Her teacher was also the basketball coach. She remembers him declining to answer any of her questions. “He would just shake his head,” she recalled. “I was not satisfied.”
In Utah, a conservative state, sex education has always been a flashpoint. The classroom standards for the topic were recently updated for the first time in 20 years — and still focus on teaching only abstinence.
So Mason got involved with a peer health education group and has continued studying the best ways to talk about sex with young adults. As a freshman, she stumbled upon other campuswide contraception initiatives — such as a similar program called “The Condom Fairy” at Boston University and another at the University of Denver— and decided she wanted to set up something like those here.
The U.’s Center for Student Wellness has always had condoms in its office. But many students haven’t known about them or have felt too uncomfortable or shy to pick any up there, Jolley said.
With the Pleasure Packs, staffers have already distributed more condoms in a few weeks than they typically do during an entire semester.
The packs are put together by student staffers from the safe sex club that Mason formed on campus. They’re all trained on confidentiality — which is a big part of making the program work.
It starts with students going to the website — wellness.utah.edu/safersex — to fill out a simple survey with a few questions about what kind of supplies they want. Each pack comes with a combination of 10 condoms or oral dams and five packets of lube, and students can choose what type they want. Mason specifically wanted to make it inclusive and cover the needs for both straight and LGBTQ students.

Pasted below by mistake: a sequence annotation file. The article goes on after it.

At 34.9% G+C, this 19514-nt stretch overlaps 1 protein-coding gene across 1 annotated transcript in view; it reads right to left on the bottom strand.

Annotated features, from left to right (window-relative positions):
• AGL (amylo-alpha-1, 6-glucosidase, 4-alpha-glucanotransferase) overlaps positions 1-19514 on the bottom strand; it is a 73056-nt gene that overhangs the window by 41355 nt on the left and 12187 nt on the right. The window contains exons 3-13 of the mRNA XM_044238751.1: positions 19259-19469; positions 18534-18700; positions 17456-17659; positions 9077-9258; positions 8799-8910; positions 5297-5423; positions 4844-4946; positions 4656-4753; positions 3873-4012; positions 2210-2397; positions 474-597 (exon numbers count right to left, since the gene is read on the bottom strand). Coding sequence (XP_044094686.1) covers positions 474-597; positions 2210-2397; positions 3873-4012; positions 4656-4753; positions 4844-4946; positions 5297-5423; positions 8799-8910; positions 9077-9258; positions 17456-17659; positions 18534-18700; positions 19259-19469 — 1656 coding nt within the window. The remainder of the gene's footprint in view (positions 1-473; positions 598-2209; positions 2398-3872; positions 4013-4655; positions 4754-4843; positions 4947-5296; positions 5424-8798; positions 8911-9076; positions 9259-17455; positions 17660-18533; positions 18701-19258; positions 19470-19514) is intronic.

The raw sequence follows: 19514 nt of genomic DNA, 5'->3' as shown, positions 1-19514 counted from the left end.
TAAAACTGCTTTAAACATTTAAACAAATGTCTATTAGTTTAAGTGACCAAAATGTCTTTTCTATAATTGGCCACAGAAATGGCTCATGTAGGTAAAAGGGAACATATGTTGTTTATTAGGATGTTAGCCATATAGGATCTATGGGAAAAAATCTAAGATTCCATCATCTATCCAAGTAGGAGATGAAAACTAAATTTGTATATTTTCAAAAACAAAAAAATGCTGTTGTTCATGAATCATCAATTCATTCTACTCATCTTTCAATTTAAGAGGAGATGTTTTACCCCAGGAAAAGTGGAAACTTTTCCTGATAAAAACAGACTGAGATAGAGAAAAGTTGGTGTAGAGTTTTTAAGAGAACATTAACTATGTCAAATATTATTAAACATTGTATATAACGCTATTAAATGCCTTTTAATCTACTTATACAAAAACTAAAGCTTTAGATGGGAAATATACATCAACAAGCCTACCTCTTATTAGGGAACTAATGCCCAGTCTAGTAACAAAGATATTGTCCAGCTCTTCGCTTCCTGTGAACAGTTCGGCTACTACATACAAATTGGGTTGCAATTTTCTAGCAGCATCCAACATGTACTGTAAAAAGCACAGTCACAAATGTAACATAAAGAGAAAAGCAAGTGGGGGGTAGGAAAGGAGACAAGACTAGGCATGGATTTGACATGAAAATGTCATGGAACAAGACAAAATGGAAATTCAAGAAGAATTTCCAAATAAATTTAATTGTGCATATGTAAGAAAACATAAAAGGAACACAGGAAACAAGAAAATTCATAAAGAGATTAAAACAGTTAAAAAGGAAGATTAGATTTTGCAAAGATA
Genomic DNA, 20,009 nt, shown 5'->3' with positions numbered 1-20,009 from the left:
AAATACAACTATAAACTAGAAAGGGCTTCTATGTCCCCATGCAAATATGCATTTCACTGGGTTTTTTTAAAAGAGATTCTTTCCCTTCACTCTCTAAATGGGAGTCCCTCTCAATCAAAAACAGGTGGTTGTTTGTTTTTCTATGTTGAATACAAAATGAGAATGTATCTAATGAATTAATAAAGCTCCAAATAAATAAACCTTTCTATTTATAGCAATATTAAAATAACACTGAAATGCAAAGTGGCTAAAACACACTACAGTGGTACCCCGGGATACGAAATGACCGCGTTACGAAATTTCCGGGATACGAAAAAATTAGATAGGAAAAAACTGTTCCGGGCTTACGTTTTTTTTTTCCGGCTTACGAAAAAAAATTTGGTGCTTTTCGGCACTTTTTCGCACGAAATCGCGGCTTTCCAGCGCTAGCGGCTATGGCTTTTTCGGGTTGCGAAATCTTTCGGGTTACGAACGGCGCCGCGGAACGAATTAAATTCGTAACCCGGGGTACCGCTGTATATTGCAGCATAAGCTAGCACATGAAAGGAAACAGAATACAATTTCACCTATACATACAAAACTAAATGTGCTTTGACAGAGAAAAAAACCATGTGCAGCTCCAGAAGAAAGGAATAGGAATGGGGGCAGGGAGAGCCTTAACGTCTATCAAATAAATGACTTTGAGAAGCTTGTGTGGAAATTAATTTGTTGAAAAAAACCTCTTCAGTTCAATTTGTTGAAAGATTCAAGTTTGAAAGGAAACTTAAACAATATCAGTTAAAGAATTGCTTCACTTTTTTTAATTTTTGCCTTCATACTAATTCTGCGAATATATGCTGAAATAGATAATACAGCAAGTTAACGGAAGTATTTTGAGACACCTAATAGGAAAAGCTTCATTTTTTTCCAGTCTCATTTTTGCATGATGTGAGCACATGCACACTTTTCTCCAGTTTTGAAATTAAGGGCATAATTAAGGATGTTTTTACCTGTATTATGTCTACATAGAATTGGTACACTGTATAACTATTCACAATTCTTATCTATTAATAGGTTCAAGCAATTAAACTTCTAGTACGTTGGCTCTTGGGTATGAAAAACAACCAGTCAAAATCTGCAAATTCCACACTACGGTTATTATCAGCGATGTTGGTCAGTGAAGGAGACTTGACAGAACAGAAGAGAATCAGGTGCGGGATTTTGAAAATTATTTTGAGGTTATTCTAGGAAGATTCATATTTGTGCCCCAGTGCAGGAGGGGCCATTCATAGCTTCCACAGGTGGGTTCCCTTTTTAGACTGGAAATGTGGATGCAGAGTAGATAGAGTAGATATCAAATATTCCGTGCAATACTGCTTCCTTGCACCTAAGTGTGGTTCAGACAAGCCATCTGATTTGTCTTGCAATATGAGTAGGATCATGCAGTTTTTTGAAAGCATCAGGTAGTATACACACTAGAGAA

Once the packs are created, they’re addressed to a student’s mailbox at the dorms or put in a bin for pickup at the student Union building or the Wellness Center for those who don’t live on campus. To be discreet, the envelope doesn’t give any indication of what’s inside or where it’s from.
Mason reached into one she made as a test and pulled out the brochure that’s included, which she designed, that discusses safe sex practices and lists resources, including STD testing on campus. Salt Lake County’s annual report on infectious diseases found that in 2018, sexually transmitted ones topped the list — particularly among teens. And she hopes students will look over the information.
“They’re a fun but mighty package,” she said with a giggle. “This is an easy way to get to know your lube. If you want to try something new, you can learn how to use it, too.”
This semester is a pilot, Jolley noted. The group currently does delivery on Wednesdays, so getting a Pleasure Pack is less of a heat-of-the-moment thing and requires a bit of planning. If it’s popular enough, though, the center might expand that. And right now, there’s no limit on how many packs a student can order.
There are 3,400 students living on campus and 30,000 total who attend school at the U. Mason wants them to know that getting a condom can be as easy as ordering something to eat or drink on their phone.
In fact, at one point, she thought about calling them “Thirst Aid Kits.”